Rockies fans, we have a competitive Spring Training competition! No, this is not about who can jack the most dingers in the Cactus League. The Colorado Rockies have a pitching competition this spring, and it is actually between real pitchers.
Heading into Spring Training 2017, the Rockies have four starting pitchers solidified in their rotation. Questions regarding the fifth spot remain in the minds of manager Bud Black, the Front Office, and most importantly, the fans. In years past, the Rockies rotation was typically enough to cause altitude sickness. Unlike past seasons though, this season’s rotation should be enough to give us hope (or at least a can of oxygen and some Advil). Alongside the likes of Jon Gray, Tyler Anderson, Chad Bettis, and Tyler Chatwood, the Rockies boast several young, talented arms. This is an in depth look at the battle for the fifth rotation spot.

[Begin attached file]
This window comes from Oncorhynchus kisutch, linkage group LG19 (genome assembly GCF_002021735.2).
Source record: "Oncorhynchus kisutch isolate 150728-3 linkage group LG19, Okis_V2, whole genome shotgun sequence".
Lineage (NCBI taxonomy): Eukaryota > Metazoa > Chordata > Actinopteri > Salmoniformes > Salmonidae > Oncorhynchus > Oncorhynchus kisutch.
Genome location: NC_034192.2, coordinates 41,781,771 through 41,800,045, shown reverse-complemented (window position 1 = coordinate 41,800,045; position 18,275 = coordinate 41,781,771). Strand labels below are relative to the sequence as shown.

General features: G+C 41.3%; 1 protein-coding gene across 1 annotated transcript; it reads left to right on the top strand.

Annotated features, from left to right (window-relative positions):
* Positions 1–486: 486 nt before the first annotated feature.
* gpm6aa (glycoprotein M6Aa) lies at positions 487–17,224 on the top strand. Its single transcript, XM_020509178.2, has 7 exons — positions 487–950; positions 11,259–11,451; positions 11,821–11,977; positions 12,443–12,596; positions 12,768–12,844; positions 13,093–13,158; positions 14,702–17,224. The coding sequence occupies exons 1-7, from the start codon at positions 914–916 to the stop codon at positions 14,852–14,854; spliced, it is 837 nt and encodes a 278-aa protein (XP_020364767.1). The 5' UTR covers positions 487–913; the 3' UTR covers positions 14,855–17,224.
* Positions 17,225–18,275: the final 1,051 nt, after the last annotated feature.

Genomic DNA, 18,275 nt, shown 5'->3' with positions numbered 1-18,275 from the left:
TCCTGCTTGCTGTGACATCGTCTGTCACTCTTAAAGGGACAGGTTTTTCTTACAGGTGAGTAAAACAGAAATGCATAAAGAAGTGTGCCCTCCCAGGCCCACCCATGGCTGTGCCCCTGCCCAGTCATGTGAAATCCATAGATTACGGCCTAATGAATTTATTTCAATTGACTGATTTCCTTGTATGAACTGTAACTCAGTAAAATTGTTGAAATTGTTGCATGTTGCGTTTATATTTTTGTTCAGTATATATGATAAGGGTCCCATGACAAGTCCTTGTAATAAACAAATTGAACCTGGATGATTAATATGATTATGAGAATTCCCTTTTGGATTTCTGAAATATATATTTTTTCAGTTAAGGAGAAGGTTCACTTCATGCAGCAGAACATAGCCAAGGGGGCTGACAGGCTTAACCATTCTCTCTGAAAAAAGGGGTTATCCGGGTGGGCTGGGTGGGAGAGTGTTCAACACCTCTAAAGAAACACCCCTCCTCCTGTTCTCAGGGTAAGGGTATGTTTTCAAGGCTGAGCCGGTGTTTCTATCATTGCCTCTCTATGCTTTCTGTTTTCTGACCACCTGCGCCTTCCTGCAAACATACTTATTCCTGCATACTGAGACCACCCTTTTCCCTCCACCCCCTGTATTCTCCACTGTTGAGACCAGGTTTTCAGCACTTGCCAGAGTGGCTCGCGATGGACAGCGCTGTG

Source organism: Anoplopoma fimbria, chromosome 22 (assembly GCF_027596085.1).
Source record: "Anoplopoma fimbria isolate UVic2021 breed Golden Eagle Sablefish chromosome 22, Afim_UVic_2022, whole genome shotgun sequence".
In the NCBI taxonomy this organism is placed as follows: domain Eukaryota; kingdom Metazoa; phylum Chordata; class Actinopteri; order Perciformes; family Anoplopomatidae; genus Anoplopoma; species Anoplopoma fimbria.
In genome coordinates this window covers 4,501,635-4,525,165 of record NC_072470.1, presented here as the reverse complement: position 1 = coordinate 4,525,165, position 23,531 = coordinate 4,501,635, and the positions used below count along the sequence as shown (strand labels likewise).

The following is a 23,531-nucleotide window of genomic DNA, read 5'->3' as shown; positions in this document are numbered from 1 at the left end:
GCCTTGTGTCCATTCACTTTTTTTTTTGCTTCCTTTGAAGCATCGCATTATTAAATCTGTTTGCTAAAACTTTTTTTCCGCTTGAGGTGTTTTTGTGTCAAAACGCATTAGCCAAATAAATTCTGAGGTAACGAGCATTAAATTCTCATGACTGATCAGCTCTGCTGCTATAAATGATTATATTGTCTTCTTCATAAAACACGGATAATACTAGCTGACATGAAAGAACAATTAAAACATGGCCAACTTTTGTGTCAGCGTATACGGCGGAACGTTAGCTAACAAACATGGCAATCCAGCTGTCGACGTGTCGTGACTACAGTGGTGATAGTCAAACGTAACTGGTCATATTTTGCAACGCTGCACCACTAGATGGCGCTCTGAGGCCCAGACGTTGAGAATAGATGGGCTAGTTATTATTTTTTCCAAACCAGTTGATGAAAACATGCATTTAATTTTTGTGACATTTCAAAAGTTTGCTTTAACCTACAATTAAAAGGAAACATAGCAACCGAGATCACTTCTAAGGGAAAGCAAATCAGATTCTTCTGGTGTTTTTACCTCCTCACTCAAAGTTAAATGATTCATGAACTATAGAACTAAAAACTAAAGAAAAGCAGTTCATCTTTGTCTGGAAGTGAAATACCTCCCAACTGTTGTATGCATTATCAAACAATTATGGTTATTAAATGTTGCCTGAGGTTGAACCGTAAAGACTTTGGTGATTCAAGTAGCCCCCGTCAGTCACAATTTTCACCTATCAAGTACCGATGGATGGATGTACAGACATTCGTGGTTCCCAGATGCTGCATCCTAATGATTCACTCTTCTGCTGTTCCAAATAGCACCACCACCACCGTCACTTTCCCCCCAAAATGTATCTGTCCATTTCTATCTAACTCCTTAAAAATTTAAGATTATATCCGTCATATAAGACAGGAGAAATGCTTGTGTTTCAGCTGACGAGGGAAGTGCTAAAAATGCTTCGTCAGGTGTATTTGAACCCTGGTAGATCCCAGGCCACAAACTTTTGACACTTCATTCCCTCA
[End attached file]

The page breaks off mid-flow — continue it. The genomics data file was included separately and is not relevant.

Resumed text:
The Young Arms
I have yet to decide what I think of Jeff Hoffman’s hair or his glasses, but with a mid-nineties fastball, the guy can pitch. As one of the key returns on the Troy Tulowitzki trade, he better be able to. Rockies fans got a glimpse at his abilities last season, when he went 0-4 in eight games.
Although Hoffman’s 2016 ERA was poor and he didn’t earn a win, those stats aren’t always a fair indicator of young pitching talent. In those eight major league games, Hoffman gave up 37 hits and 17 walks while striking out 22 batters. The number of walks he gave up is certainly less than desirable, but that strikeout rate shows promise. In 118.2 innings of minor league ball last year, Hoffman struck out 124 batters while only walking 44.